Bernice King’s No. 1 rule when it comes to the new president? Use his name as little as possible.
The daughter of civil rights icon Martin Luther King Jr. took to her Facebook on Wednesday to share a list of tips for those seeking to push back against President Trump and his administration — or as her post calls it, his “regime.”
“Some Wise Advice Circulating,” the post began.
The first of 10 tips reads: “Use his name sparingly so as not to detract from the issues. I believe that everyone, regardless of their beliefs, deserves the dignity of being called by their name. However, this is a strategic tactic. While we are so focused on him we are prone to neglect the questionable policies that threaten freedom, justice and fairness advanced by the administration.”
Among the other advice are suggestions to “Remember this is a regime and he’s not acting alone,” “Focus on his policies, not his appearance and mental state,” and finally: “Resist!”
“When you post or talk about him, don’t assign his actions to him, assign them to ‘The Republican Administration,’ or ‘The Republicans,’ ” the post continued. “This will have several effects: the Republican legislators will either have to take responsibility for their association with him or stand up for what some of them don’t like; he will not get the focus of attention he craves; Republican representatives will become very concerned about their re-elections.”
It is unclear where the tips originated but it appears they were authored by someone other than King, as similar Facebook posts showed earlier time stamps.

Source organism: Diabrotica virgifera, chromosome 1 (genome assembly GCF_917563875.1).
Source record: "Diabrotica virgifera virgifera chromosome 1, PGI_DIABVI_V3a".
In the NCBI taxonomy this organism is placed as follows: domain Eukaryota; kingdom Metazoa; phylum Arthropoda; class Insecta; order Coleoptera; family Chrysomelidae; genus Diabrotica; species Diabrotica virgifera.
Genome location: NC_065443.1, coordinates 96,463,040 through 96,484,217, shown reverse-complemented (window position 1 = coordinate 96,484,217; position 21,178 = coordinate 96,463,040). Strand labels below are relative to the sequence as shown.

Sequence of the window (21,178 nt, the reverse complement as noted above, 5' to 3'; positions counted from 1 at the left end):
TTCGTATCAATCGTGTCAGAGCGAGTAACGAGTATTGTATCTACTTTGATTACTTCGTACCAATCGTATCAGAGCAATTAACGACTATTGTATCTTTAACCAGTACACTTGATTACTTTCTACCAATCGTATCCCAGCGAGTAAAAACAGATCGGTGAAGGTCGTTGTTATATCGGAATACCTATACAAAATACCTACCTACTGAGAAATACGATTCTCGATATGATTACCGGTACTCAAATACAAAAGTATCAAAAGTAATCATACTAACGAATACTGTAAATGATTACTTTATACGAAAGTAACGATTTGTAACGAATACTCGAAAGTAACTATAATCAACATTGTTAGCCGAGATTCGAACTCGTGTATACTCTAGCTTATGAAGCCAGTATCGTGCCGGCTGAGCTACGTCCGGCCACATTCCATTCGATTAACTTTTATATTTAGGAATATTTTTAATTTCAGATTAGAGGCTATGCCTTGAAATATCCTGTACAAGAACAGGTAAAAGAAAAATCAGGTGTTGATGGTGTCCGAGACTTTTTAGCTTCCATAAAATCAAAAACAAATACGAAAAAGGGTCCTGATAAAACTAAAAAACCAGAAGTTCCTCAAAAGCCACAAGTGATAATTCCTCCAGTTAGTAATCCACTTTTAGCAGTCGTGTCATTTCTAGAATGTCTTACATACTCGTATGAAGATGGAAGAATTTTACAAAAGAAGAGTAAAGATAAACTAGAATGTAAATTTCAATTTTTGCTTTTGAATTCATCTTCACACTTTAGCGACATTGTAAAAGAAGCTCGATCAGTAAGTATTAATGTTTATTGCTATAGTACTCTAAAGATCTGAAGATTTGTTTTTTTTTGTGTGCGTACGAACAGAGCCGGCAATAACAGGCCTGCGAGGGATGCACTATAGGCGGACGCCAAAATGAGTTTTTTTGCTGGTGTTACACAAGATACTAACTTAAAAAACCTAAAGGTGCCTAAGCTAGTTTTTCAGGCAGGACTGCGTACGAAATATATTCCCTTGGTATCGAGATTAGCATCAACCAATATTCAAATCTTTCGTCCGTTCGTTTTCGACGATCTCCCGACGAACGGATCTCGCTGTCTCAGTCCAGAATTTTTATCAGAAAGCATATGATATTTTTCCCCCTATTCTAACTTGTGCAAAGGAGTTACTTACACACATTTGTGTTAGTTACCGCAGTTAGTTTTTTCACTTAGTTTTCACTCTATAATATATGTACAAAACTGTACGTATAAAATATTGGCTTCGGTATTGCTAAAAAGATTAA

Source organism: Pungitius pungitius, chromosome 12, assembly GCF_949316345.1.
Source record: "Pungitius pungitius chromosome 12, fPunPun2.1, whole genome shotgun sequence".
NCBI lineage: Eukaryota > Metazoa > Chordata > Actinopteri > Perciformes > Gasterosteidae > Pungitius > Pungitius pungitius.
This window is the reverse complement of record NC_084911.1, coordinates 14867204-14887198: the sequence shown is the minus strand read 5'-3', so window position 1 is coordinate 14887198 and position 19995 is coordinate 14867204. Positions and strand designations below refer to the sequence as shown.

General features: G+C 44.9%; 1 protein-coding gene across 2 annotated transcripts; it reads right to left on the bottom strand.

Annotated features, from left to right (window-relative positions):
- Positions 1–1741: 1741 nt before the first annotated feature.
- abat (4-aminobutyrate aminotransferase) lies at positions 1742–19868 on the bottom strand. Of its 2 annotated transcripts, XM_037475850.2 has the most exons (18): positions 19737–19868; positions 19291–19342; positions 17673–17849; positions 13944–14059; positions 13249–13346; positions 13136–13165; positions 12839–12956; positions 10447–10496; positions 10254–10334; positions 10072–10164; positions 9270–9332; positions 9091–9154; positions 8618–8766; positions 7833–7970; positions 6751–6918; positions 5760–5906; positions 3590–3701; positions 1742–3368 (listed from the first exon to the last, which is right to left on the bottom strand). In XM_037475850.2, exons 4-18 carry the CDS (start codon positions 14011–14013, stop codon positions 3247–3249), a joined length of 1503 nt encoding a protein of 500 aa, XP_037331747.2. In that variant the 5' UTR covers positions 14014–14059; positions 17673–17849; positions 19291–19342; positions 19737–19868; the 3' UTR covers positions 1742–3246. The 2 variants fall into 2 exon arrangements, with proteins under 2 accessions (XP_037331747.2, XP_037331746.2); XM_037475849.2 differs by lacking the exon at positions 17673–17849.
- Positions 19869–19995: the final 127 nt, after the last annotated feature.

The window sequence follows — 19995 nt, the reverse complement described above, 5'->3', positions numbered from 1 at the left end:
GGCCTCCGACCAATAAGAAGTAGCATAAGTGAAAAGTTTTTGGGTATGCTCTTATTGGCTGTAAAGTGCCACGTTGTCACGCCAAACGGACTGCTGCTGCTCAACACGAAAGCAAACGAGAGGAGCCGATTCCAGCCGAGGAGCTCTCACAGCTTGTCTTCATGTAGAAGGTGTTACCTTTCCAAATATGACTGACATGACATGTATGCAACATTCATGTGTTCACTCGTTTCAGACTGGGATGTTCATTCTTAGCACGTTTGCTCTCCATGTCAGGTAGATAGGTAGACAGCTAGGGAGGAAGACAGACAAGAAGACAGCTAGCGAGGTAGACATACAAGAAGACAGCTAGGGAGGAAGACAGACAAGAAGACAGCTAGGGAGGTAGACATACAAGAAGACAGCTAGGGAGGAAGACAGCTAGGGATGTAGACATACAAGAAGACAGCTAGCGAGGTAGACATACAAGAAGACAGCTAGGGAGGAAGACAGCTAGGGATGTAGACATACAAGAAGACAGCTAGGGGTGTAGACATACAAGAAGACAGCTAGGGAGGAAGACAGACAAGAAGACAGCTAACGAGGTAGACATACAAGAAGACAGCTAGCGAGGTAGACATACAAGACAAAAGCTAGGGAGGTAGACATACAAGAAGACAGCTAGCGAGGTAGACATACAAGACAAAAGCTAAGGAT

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King also spoke out this week about Senate Republicans’ vote to silence Sen. Elizabeth Warren from reading a letter her mother, Coretta Scott King, wrote in opposition to a 1986 federal judgeship position for Sen. Jeff Sessions, Trump’s pick for attorney general.
“The profound voice and leadership of Coretta Scott King, my mother, a global peace advocate and a human rights activist, still resonates today,” King said, according to the Associated Press. “Her letter regarding Senator Jeff Sessions, written 30 years ago, yet still prolific, should propel us all toward a commitment to eradicating all systemic injustices. Further, the letter should remind us that she was much more than the widow of a world leader who was a drum major for justice. She was, in her own right, before she married my father, Dr. Martin Luther King, Jr. and after his death, a powerful force for good and a purveyor of engaging peaceful means for creating a more just and humane world.”
“Coretta Scott King was also a women’s rights activist who opposed physical, psychological, and all other forms of violence against women,” the statement continued. “She advocated for the inclusion of women in every critical arena of society, including government. I firmly believe that my mother would consider it an affront to women and humanity that Senator Elizabeth Warren was silenced and prevented from reading her letter, while male members of the Senate were permitted to read that same letter. These actions on our Senate floor reflect the continual blight of a patriarchal order in our nation and world.”